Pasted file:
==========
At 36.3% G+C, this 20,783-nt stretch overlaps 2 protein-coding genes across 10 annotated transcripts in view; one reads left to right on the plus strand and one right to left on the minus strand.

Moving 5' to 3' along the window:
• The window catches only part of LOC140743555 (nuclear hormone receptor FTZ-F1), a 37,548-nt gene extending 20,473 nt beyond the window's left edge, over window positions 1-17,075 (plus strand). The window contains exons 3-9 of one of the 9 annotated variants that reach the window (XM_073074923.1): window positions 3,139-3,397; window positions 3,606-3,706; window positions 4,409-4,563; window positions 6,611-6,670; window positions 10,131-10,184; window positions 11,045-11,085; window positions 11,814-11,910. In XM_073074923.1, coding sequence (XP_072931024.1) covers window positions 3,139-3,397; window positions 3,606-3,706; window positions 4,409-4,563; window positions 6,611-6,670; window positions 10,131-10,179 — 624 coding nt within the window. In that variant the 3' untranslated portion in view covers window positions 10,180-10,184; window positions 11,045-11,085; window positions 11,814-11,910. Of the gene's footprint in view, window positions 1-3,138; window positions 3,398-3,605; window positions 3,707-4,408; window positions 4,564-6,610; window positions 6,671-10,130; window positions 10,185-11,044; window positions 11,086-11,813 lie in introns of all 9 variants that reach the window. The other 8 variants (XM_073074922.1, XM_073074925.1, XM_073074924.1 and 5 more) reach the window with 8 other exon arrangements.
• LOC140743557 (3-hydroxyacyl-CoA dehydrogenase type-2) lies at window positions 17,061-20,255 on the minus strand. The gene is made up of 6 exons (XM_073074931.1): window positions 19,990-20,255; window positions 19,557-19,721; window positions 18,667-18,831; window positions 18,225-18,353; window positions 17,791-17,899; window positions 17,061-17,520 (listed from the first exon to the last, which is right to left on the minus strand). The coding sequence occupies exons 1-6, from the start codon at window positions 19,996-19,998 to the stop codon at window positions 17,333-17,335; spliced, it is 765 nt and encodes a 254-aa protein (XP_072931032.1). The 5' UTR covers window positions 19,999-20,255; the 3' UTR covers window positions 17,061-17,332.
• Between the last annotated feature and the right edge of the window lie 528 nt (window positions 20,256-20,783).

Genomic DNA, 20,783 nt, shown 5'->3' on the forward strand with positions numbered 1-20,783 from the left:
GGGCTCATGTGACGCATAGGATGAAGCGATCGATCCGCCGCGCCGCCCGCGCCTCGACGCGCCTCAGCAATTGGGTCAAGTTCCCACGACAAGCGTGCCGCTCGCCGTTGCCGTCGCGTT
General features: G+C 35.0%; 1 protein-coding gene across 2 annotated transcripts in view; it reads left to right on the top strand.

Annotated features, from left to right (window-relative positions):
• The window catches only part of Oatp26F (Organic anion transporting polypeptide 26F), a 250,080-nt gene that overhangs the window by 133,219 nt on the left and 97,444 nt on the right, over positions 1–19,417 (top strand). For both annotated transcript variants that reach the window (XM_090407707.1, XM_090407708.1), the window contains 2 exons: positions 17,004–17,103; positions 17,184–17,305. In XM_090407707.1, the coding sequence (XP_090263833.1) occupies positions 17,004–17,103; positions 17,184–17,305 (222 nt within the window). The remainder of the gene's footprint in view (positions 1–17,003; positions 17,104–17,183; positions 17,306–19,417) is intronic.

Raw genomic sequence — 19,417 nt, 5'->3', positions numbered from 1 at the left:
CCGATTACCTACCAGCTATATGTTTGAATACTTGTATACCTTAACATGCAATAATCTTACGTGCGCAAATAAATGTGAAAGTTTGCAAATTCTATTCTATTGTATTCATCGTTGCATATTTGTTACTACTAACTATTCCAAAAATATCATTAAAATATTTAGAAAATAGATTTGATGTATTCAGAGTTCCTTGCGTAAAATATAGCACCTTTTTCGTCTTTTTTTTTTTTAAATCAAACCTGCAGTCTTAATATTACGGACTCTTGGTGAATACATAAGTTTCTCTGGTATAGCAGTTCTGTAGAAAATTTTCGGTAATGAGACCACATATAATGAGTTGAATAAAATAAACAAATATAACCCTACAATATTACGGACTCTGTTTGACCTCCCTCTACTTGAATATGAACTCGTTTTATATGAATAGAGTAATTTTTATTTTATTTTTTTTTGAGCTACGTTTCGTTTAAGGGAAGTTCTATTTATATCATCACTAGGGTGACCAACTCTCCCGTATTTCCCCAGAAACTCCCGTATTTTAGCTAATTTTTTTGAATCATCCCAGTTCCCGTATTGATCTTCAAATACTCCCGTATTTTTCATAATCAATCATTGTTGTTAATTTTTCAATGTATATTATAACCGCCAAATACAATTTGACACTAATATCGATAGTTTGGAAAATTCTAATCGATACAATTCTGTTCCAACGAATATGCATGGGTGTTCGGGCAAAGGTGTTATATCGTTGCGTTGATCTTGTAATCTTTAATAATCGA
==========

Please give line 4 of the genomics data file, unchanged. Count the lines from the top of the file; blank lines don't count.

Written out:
• LOC140743557 (3-hydroxyacyl-CoA dehydrogenase type-2) lies at window positions 17,061-20,255 on the minus strand. The gene is made up of 6 exons (XM_073074931.1): window positions 19,990-20,255; window positions 19,557-19,721; window positions 18,667-18,831; window positions 18,225-18,353; window positions 17,791-17,899; window positions 17,061-17,520 (listed from the first exon to the last, which is right to left on the minus strand). The coding sequence occupies exons 1-6, from the start codon at window positions 19,996-19,998 to the stop codon at window positions 17,333-17,335; spliced, it is 765 nt and encodes a 254-aa protein (XP_072931032.1). The 5' UTR covers window positions 19,999-20,255; the 3' UTR covers window positions 17,061-17,332.